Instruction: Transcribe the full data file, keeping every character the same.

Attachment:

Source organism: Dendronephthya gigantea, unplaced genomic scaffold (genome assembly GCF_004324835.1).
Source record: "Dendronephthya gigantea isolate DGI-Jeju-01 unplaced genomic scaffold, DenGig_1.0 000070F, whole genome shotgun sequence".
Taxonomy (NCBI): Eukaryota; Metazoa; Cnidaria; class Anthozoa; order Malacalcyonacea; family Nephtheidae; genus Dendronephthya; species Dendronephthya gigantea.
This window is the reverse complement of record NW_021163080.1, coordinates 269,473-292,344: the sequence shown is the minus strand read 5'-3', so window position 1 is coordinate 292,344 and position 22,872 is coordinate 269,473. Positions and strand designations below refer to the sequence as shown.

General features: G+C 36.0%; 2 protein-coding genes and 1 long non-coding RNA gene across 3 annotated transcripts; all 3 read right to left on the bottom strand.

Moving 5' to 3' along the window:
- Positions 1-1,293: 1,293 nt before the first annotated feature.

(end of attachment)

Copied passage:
Source organism: Dendronephthya gigantea, unplaced genomic scaffold (genome assembly GCF_004324835.1).
Source record: "Dendronephthya gigantea isolate DGI-Jeju-01 unplaced genomic scaffold, DenGig_1.0 000070F, whole genome shotgun sequence".
Taxonomy (NCBI): Eukaryota; Metazoa; Cnidaria; class Anthozoa; order Malacalcyonacea; family Nephtheidae; genus Dendronephthya; species Dendronephthya gigantea.
This window is the reverse complement of record NW_021163080.1, coordinates 269,473-292,344: the sequence shown is the minus strand read 5'-3', so window position 1 is coordinate 292,344 and position 22,872 is coordinate 269,473. Positions and strand designations below refer to the sequence as shown.

General features: G+C 36.0%; 2 protein-coding genes and 1 long non-coding RNA gene across 3 annotated transcripts; all 3 read right to left on the bottom strand.

Moving 5' to 3' along the window:
- Positions 1-1,293: 1,293 nt before the first annotated feature.